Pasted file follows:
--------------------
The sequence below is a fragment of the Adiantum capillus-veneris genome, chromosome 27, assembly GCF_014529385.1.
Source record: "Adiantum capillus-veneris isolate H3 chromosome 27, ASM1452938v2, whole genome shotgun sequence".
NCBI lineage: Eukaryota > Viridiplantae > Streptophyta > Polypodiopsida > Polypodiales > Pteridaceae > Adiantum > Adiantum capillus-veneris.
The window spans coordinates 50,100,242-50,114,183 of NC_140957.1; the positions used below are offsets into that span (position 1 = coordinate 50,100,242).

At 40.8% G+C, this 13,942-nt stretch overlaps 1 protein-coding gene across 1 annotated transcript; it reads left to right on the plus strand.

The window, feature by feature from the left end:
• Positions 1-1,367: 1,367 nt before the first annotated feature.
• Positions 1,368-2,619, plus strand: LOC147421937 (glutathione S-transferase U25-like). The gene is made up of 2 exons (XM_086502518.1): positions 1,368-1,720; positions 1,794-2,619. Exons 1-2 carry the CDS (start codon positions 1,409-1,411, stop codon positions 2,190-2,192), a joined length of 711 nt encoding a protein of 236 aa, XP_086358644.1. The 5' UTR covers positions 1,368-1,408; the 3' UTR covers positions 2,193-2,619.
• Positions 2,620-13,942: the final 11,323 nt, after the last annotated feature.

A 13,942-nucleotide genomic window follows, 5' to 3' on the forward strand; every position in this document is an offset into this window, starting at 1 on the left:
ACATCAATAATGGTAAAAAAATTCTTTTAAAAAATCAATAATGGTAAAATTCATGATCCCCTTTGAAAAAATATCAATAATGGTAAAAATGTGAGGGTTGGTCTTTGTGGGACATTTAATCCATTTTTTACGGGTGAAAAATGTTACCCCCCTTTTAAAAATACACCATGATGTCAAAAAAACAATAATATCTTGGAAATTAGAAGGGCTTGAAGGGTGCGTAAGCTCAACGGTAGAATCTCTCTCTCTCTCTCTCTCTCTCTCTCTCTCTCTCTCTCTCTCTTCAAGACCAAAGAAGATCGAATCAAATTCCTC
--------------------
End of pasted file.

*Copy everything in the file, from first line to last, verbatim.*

The sequence below is a fragment of the Adiantum capillus-veneris genome, chromosome 27, assembly GCF_014529385.1.
Source record: "Adiantum capillus-veneris isolate H3 chromosome 27, ASM1452938v2, whole genome shotgun sequence".
NCBI lineage: Eukaryota > Viridiplantae > Streptophyta > Polypodiopsida > Polypodiales > Pteridaceae > Adiantum > Adiantum capillus-veneris.
The window spans coordinates 50,100,242-50,114,183 of NC_140957.1; the positions used below are offsets into that span (position 1 = coordinate 50,100,242).

At 40.8% G+C, this 13,942-nt stretch overlaps 1 protein-coding gene across 1 annotated transcript; it reads left to right on the plus strand.

The window, feature by feature from the left end:
• Positions 1-1,367: 1,367 nt before the first annotated feature.
• Positions 1,368-2,619, plus strand: LOC147421937 (glutathione S-transferase U25-like). The gene is made up of 2 exons (XM_086502518.1): positions 1,368-1,720; positions 1,794-2,619. Exons 1-2 carry the CDS (start codon positions 1,409-1,411, stop codon positions 2,190-2,192), a joined length of 711 nt encoding a protein of 236 aa, XP_086358644.1. The 5' UTR covers positions 1,368-1,408; the 3' UTR covers positions 2,193-2,619.
• Positions 2,620-13,942: the final 11,323 nt, after the last annotated feature.

A 13,942-nucleotide genomic window follows, 5' to 3' on the forward strand; every position in this document is an offset into this window, starting at 1 on the left:
ACATCAATAATGGTAAAAAAATTCTTTTAAAAAATCAATAATGGTAAAATTCATGATCCCCTTTGAAAAAATATCAATAATGGTAAAAATGTGAGGGTTGGTCTTTGTGGGACATTTAATCCATTTTTTACGGGTGAAAAATGTTACCCCCCTTTTAAAAATACACCATGATGTCAAAAAAACAATAATATCTTGGAAATTAGAAGGGCTTGAAGGGTGCGTAAGCTCAACGGTAGAATCTCTCTCTCTCTCTCTCTCTCTCTCTCTCTCTCTCTCTCTCTCTTCAAGACCAAAGAAGATCGAATCAAATTCCTC